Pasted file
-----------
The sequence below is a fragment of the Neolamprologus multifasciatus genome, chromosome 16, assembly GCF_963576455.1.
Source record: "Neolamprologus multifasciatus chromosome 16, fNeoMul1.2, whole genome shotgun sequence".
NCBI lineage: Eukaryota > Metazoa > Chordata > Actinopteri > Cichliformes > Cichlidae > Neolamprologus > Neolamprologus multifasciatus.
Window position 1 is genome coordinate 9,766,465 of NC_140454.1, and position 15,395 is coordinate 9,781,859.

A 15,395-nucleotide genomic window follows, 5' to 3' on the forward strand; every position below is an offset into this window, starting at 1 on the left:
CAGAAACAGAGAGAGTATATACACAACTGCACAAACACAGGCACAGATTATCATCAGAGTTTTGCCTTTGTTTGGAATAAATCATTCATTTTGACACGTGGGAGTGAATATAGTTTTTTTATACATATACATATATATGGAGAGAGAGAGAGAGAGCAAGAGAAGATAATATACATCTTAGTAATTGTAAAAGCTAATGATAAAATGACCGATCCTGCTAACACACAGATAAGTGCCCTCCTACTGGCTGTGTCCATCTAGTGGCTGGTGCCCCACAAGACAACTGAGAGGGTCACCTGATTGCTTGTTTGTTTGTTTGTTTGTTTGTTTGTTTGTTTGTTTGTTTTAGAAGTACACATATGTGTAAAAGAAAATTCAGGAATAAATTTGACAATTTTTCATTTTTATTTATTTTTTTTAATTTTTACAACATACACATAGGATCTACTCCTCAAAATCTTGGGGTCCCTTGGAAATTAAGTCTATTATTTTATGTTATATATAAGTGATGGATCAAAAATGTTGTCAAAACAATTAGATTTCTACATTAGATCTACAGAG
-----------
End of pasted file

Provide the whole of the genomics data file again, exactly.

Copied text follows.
The sequence below is a fragment of the Neolamprologus multifasciatus genome, chromosome 16, assembly GCF_963576455.1.
Source record: "Neolamprologus multifasciatus chromosome 16, fNeoMul1.2, whole genome shotgun sequence".
NCBI lineage: Eukaryota > Metazoa > Chordata > Actinopteri > Cichliformes > Cichlidae > Neolamprologus > Neolamprologus multifasciatus.
Window position 1 is genome coordinate 9,766,465 of NC_140454.1, and position 15,395 is coordinate 9,781,859.

A 15,395-nucleotide genomic window follows, 5' to 3' on the forward strand; every position below is an offset into this window, starting at 1 on the left:
CAGAAACAGAGAGAGTATATACACAACTGCACAAACACAGGCACAGATTATCATCAGAGTTTTGCCTTTGTTTGGAATAAATCATTCATTTTGACACGTGGGAGTGAATATAGTTTTTTTATACATATACATATATATGGAGAGAGAGAGAGAGAGCAAGAGAAGATAATATACATCTTAGTAATTGTAAAAGCTAATGATAAAATGACCGATCCTGCTAACACACAGATAAGTGCCCTCCTACTGGCTGTGTCCATCTAGTGGCTGGTGCCCCACAAGACAACTGAGAGGGTCACCTGATTGCTTGTTTGTTTGTTTGTTTGTTTGTTTGTTTGTTTGTTTGTTTTAGAAGTACACATATGTGTAAAAGAAAATTCAGGAATAAATTTGACAATTTTTCATTTTTATTTATTTTTTTTAATTTTTACAACATACACATAGGATCTACTCCTCAAAATCTTGGGGTCCCTTGGAAATTAAGTCTATTATTTTATGTTATATATAAGTGATGGATCAAAAATGTTGTCAAAACAATTAGATTTCTACATTAGATCTACAGAG